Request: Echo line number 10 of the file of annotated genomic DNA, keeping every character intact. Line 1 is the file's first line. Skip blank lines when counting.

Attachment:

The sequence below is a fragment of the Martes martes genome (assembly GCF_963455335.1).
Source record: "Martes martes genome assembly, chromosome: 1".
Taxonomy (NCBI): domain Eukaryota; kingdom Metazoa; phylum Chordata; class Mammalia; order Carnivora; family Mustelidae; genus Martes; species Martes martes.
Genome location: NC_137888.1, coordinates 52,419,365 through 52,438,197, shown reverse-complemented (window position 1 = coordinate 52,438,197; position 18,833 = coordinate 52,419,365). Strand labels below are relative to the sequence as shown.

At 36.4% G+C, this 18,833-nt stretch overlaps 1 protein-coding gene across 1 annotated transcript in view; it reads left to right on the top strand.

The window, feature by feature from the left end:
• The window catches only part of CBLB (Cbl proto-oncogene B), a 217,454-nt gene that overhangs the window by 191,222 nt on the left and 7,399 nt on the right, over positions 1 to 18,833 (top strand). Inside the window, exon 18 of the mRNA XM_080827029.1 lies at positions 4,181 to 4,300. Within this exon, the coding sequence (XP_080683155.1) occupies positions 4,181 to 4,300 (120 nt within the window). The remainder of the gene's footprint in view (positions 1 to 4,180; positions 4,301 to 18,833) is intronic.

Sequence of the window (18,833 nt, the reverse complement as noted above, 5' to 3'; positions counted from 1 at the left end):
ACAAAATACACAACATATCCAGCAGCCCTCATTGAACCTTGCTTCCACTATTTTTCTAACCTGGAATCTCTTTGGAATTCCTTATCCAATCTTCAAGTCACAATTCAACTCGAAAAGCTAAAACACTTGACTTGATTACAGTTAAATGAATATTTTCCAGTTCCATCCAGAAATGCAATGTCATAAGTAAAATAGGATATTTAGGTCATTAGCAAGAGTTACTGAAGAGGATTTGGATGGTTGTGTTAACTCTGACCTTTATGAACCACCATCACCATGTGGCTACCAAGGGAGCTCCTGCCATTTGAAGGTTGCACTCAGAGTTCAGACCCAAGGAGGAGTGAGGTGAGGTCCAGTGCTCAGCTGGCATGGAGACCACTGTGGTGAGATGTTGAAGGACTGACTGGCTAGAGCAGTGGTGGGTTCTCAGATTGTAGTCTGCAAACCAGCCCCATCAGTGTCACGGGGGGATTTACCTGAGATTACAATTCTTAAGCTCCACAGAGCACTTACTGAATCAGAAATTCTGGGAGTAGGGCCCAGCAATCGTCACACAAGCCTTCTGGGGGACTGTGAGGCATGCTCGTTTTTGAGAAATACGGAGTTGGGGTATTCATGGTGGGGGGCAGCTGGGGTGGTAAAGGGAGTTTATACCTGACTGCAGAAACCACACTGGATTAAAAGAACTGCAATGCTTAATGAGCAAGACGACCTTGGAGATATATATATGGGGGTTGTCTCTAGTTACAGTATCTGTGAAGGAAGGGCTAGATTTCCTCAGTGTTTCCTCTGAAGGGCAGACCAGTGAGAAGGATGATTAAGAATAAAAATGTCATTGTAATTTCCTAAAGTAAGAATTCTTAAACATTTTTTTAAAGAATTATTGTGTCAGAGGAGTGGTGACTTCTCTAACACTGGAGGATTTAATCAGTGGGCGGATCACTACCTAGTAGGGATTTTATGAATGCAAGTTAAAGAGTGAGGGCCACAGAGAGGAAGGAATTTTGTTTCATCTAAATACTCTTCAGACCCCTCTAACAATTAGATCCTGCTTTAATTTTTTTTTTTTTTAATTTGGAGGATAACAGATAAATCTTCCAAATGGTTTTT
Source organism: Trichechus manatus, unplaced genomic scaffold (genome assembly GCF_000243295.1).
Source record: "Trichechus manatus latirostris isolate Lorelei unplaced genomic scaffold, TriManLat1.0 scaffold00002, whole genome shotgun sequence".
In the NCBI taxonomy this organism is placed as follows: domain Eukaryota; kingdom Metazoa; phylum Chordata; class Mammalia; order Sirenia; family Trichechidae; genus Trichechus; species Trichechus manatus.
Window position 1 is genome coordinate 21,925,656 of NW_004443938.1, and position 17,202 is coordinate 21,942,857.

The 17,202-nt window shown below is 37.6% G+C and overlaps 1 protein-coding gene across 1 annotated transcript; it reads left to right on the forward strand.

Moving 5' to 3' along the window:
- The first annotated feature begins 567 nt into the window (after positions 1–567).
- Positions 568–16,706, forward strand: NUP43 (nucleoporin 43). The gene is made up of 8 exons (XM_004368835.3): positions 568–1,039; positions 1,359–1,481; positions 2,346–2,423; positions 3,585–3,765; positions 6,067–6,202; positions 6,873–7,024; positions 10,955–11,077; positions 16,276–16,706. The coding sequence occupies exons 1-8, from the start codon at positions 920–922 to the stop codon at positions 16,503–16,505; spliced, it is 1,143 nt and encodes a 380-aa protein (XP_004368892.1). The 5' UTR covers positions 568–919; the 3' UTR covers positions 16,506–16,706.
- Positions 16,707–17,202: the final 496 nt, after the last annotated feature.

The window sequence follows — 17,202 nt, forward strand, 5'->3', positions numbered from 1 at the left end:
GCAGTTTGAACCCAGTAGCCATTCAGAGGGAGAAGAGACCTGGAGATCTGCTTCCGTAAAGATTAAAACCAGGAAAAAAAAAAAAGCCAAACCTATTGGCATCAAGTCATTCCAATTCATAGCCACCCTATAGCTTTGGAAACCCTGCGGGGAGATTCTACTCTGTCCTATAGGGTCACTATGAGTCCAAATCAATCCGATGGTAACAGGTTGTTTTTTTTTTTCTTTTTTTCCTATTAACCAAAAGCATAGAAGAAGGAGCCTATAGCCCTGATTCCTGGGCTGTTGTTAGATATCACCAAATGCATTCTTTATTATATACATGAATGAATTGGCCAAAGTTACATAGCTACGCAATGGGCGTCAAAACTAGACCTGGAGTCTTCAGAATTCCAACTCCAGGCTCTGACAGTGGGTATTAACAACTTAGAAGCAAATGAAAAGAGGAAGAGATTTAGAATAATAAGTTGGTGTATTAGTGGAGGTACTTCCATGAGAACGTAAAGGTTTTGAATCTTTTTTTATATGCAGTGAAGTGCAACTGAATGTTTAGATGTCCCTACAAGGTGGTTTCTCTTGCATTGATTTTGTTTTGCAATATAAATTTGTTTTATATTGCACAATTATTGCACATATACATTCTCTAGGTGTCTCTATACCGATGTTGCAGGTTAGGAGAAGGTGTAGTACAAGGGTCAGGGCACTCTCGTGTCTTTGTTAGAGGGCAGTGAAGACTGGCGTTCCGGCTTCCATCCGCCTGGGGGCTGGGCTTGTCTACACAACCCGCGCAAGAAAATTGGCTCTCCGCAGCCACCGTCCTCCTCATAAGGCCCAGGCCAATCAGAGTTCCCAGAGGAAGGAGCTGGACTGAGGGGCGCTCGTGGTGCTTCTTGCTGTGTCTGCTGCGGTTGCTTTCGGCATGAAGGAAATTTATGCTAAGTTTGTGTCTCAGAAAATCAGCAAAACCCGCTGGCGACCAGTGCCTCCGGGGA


Source organism: Trichechus manatus, unplaced genomic scaffold (genome assembly GCF_000243295.1).